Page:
BLOG - ARCHIVE
Today’s leaders increasingly need to adjust their strategy in ‘real time’. This can create mis-alignment throughout their organization, because such rapid or repeated change calls into question the way teams are structured, how roles are defined, how performance and governance is enabled and measured, and whether previously successful behaviours will be right for a new reality.
I’m not the first (and won’t be the last) person to point out that we’ve just been through a dramatic if not seismic period of disruption across pretty much every sector of society and the economy.
We are undergoing regular and repeated ‘shocks’ caused by global pandemic, climate emergency, extreme weather events, protest and political fracture. This has been particularly acute over the last 12 months and it seems any notion of ‘normal’ will be a pipe dream for some time to come.
If the transition to a more remote way of working feels like a seismic shift, you are not alone. Before the pandemic, only around 50% of companies allowed employees to work from home – now it is more than 99%, according to a Josh Bersin Academy report.
In conversations with our client network, we heard about both success stories and hardship. However, the common challenge is the complexity of navigating a situation that never happened before.
Every merger starts with strategic intent.
If you are involved in supporting a merger or acquisition, how well do you understand the strategic intent of the transaction? Any well-planned press release will mention the strategic benefits of the merger.
Finding a qualified consultant can be challenging. When you need professional consulting support for an important project, are you scrambling to find the right fit?
Maybe you trust your gut feeling, rely on word of mouth recommendations, review their website, or invite them to pitch in a “beauty contest”.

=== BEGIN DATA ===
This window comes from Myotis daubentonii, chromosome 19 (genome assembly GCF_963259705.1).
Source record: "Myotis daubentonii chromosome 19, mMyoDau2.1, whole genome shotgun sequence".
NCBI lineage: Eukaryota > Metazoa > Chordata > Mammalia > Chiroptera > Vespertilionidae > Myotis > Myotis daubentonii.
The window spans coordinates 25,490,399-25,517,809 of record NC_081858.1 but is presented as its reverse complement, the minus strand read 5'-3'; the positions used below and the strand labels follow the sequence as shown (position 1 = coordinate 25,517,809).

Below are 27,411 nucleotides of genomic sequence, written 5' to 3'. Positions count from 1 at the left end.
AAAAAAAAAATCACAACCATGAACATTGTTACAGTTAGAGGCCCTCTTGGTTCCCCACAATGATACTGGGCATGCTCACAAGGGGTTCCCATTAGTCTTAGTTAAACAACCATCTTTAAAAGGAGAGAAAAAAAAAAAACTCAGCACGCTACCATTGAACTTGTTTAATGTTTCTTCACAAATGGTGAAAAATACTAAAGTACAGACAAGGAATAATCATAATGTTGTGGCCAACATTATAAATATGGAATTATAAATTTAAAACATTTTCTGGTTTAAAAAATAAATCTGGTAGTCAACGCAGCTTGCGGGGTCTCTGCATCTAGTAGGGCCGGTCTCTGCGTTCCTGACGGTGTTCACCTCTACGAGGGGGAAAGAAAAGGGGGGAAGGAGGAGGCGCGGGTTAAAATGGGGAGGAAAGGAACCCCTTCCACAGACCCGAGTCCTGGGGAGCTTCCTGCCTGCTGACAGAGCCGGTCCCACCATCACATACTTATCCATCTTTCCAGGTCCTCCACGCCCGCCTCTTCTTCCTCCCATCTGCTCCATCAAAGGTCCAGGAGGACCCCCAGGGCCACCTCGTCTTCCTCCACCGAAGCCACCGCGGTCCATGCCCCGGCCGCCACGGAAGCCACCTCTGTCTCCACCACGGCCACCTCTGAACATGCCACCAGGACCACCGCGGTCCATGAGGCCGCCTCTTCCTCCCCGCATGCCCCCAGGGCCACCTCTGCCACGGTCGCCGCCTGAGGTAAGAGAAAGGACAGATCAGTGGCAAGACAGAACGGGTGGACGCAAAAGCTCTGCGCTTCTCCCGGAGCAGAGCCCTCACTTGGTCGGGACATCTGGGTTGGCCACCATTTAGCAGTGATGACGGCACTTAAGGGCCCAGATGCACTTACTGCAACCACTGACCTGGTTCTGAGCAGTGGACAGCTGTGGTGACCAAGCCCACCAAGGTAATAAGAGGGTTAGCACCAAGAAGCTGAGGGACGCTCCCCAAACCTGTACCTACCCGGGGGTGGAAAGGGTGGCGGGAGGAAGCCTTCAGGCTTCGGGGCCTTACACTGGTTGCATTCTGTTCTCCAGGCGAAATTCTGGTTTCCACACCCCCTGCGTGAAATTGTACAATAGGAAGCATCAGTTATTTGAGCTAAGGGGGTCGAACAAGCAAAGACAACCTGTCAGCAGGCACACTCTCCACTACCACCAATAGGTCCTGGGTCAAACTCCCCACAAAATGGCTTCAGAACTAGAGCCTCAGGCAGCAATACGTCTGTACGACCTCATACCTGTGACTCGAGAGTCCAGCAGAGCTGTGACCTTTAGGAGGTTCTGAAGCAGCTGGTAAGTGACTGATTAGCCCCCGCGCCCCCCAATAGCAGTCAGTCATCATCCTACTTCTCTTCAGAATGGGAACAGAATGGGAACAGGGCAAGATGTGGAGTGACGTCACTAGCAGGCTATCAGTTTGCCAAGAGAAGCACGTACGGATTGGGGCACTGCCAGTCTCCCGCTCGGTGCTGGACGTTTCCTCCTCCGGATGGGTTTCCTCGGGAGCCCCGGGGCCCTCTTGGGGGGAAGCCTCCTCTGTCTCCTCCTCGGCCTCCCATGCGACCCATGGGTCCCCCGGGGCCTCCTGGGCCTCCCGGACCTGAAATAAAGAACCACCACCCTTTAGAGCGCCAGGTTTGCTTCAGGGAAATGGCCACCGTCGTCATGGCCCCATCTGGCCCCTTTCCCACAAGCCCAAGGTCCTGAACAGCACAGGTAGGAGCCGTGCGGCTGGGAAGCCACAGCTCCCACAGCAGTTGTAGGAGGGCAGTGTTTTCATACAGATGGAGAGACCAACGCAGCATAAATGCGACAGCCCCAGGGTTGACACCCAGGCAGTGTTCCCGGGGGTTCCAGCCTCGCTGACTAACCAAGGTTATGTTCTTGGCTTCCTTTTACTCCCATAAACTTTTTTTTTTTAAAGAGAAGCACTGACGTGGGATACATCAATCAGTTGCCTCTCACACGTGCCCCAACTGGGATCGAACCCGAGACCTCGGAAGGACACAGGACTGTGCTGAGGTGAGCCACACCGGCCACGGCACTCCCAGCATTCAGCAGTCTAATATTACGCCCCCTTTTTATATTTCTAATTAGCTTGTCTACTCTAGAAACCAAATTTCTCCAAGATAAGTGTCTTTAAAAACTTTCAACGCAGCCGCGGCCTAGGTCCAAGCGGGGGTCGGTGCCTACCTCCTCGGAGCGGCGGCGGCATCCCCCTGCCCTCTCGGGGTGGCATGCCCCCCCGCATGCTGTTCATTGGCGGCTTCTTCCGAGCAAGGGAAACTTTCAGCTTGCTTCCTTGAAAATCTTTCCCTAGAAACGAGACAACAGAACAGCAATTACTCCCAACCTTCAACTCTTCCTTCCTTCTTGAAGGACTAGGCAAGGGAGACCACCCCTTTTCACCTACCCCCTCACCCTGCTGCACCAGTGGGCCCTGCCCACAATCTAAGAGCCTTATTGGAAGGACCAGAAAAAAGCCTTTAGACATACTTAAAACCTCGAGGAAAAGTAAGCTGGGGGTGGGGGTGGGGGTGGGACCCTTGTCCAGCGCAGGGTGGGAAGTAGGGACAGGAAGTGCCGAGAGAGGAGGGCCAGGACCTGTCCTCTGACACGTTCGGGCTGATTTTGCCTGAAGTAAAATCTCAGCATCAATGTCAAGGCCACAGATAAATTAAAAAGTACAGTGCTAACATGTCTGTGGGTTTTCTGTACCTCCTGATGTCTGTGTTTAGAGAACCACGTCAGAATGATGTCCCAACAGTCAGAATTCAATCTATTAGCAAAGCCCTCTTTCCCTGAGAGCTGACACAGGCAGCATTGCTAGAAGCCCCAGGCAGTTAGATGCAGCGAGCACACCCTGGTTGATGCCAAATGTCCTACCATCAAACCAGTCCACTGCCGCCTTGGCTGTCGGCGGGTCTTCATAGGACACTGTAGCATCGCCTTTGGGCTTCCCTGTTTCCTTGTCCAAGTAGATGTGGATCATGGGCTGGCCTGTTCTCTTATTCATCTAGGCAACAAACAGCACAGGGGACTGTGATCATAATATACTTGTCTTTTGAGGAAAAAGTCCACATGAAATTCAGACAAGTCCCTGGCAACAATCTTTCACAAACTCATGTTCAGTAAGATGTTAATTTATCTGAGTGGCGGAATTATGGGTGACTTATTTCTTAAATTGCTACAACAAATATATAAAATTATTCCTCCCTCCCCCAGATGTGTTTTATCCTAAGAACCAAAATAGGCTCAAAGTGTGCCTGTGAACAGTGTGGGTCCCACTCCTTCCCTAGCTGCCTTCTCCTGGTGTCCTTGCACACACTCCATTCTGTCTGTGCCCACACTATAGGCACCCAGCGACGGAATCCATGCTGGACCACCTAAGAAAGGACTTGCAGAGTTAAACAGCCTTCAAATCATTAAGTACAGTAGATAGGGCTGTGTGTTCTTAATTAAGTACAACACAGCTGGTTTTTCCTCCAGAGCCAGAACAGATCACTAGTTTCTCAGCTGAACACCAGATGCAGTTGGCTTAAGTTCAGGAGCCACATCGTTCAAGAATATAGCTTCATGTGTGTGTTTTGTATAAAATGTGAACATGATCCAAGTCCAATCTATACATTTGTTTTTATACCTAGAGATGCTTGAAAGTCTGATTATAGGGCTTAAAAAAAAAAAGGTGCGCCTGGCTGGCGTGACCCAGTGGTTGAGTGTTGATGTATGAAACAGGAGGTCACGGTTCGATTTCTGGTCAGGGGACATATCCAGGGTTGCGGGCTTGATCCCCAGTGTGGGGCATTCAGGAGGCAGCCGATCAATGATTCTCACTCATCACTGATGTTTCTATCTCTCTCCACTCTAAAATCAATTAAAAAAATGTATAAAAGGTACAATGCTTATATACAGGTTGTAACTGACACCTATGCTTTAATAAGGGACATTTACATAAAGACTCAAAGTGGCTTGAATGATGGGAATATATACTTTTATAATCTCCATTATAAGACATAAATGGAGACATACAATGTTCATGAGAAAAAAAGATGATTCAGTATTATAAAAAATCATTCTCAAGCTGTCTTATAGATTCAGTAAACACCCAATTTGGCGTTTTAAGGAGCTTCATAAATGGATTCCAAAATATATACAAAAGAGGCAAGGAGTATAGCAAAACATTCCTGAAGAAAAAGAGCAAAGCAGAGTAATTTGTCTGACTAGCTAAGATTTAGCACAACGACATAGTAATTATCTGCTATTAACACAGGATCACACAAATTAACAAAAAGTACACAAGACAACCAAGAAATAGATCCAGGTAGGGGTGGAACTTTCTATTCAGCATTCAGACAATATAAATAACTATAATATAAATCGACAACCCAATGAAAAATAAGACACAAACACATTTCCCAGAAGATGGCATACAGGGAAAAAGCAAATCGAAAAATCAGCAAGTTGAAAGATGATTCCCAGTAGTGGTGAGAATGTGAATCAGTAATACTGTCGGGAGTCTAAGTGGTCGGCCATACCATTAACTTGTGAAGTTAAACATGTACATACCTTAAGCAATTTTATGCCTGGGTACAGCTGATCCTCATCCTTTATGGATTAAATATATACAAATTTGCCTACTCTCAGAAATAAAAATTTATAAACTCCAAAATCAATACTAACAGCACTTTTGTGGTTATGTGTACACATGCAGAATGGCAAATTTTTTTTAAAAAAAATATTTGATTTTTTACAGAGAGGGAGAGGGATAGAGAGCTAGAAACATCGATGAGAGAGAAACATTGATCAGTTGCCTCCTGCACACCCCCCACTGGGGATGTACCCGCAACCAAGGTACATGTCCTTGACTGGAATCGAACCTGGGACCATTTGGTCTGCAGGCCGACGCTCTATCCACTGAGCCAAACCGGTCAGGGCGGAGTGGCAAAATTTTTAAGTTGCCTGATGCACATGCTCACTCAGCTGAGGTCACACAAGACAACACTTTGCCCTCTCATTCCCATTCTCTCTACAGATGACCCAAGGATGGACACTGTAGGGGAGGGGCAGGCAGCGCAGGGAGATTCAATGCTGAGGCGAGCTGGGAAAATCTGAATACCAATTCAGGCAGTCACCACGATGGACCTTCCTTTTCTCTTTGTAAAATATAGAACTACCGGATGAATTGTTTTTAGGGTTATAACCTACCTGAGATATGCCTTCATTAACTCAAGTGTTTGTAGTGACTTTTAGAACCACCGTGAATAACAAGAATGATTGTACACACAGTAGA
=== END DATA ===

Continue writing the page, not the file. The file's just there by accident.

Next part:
Recently at the Mannheim Drucker Forum I listened to a talk from Jos de Blok, Founder of neighbourhood nursing group Buurtzorg. Maybe you’ve heard of Buurtzorg, a Dutch company that is leading the way in transforming healthcare with an organization model based on purpose and self-management principles?
It’s not long now until our annual European Organisation Design Forum Conference. I’m looking forward to connecting, exchanging and getting inspired.
I’m always on the lookout for ways to embed changes into organization processes so that behaviour changes by design, rather than trying to influence individuals to change.
Here are some valuable resources for you about creating diverse organizations with practical tips and solutions that you can really implement.
I’ve just been to the Atlassian Open in Vienna. Atlassian is a company that provides software tools to help teams “unleash their full potential”. To me, they are a fascinating company because they have developed and openly share people practices that enable great teamwork and drive their values.
My work focuses on building trust into the system to create a trust-based way of working. I will help you to apply design criteria to elements of the organization such as structure, processes and policies. If the criteria include trust, for example, then a trust-based culture is likely to be one outcome of the organization design process.
If you want to redesign how you work in your team, I will introduce you to a variety of techniques that make teamwork surprisingly more effective. I can share many examples of how other companies changed the way they organize and work. You will try different approaches and then decide what and how to integrate into your daily work by creating your own prototypes.
Surprising news! The 2019 Edelman Trust Barometer found that people trust their own employers more than any other institution, 75% of respondents said they trust "my employer", that's more than those who expressed trust in government, business in general, NGOs or the media.